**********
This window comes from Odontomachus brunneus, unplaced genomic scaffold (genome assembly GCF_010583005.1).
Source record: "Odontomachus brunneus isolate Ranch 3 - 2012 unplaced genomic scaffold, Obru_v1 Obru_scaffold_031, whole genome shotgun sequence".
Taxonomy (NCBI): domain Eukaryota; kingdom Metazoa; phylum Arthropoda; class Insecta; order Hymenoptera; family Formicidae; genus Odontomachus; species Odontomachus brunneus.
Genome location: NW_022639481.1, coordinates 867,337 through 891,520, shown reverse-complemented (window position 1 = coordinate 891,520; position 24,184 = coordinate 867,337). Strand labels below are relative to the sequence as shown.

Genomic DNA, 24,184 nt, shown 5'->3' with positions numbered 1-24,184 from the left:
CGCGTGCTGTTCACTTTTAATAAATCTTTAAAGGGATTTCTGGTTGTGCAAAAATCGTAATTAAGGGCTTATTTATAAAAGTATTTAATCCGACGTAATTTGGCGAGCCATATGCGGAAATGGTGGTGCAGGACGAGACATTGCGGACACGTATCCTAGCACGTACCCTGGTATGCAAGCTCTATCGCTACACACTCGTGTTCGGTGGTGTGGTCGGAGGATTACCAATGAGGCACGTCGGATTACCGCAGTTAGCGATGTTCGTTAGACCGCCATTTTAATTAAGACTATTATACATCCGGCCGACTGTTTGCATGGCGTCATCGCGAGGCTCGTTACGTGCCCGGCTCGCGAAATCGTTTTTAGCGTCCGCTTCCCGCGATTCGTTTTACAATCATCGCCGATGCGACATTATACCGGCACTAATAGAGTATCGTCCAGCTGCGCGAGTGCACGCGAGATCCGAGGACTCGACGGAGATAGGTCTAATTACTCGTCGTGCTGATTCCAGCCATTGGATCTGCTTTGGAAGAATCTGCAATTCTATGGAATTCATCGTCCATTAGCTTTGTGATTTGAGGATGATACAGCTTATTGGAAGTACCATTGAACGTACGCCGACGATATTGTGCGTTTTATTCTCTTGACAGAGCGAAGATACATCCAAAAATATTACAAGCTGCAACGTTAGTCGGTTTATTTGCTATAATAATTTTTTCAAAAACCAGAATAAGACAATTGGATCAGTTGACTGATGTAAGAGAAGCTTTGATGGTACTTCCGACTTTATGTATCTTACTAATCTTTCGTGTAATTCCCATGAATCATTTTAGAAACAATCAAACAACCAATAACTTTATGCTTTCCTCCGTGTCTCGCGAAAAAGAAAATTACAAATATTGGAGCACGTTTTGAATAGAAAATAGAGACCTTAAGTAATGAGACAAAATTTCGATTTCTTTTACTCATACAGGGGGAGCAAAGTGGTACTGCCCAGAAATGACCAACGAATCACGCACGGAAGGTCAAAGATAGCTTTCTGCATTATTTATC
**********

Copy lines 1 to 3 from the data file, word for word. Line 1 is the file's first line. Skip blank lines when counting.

This window comes from Odontomachus brunneus, unplaced genomic scaffold (genome assembly GCF_010583005.1).
Source record: "Odontomachus brunneus isolate Ranch 3 - 2012 unplaced genomic scaffold, Obru_v1 Obru_scaffold_031, whole genome shotgun sequence".
Taxonomy (NCBI): domain Eukaryota; kingdom Metazoa; phylum Arthropoda; class Insecta; order Hymenoptera; family Formicidae; genus Odontomachus; species Odontomachus brunneus.